CommonSpace columnist Anas Hassan believes that Yes Scotland should take a more mainstream approach if it is to win a second independence referendum and must actively ditch its reputation for being too much of a leftwing campaign
THERE are many reasons that can be outlined as to why the Yes Scotland campaign was defeated in the 2014 Scottish independence referendum campaign: the unworkable idea of a currency union, the lack of initiative taken up with regard to getting stories out into the mainstream media and maybe even the premature arrival of the vote itself are just to name a few.
But it cannot be doubted that Scotland will almost certainly head towards a second vote on independence before the end of the decade. The dramatic impact of Brexit has caused the first minister, Scottish Government and much of the Scottish electorate to revisit the possibility of Scotland becoming an independent country sooner rather than later.
Many Scots who voted No in 2014 will, without question, now be looking to the possibility of backing independence this time with a view to Scotland taking its place within the European Union. Given the goodwill shown towards the Scottish nation from across the continent so far, it is all but certain that the EU will embrace Scotland with open arms.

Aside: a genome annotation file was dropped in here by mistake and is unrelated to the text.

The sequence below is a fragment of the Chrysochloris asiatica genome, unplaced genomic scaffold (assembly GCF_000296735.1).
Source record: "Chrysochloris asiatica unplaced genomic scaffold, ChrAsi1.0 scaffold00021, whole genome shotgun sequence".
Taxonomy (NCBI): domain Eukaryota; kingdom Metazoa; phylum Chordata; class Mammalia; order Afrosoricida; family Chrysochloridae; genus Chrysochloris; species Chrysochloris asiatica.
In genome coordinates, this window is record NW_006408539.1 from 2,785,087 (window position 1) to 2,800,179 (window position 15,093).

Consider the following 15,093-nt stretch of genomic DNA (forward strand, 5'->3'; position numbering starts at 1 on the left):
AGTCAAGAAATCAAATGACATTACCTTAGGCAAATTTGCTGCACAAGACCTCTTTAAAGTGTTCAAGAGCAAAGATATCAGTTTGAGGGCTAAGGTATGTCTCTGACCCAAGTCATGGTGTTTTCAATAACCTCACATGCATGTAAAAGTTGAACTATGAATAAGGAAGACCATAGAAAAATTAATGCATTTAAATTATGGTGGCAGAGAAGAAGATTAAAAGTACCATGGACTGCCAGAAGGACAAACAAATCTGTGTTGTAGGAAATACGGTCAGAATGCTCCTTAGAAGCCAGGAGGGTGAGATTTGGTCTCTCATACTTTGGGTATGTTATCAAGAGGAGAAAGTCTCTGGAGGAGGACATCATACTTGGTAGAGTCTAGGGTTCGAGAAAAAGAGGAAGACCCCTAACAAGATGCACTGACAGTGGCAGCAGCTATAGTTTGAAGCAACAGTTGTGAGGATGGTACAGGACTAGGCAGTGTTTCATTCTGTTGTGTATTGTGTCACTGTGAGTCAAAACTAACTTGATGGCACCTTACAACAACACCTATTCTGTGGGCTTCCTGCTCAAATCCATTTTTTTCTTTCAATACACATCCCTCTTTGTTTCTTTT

Many of those voters who didn't back a Yes vote should have every right to expect to be inspired and reassured by a future and mainstream Yes Scotland campaign.
And many of those voters who didn't back a Yes vote should have every right to expect to be inspired and reassured by a future and mainstream Yes Scotland campaign. They, as do the rest of the Scottish population, have every right to expect to live in an independent Scotland which is a politically moderate, sensible and thriving country at ease with itself.
The people of Scotland should expect to look forward to having the right to enjoy a thriving Scottish economy which is run with fiscal competence and with a view to achieving growth and enabling the conditions for investment to occur.
Scotland with independence has every chance of being an economic success with a set of policies that allows homegrown Scottish business to grow and also attracts international investment.
And the people who live across the Scottish nation should also look forward to enjoying the benefits of a strong social democracy (a publicly run NHS Scotland and a much improved and more compassionate welfare system, to name a couple of examples), which can only ever be enabled by a successful Scottish economy.
This is an absolutely important point, because where Yes Scotland fell in 2014 was not emphasising enough the importance of that strong economy allowing for that strong social democracy.
They, as do the rest of the Scottish population, have every right to expect to live in an independent Scotland which is a politically moderate, sensible and thriving country at ease with itself.
Yes Scotland was seen by some as too much of a leftwing campaign. Despite the fact that Scotland is by nature more socially democratic (that left/right battle was won some three decades ago), Scotland is not a nation of socialists, contrary to popular belief.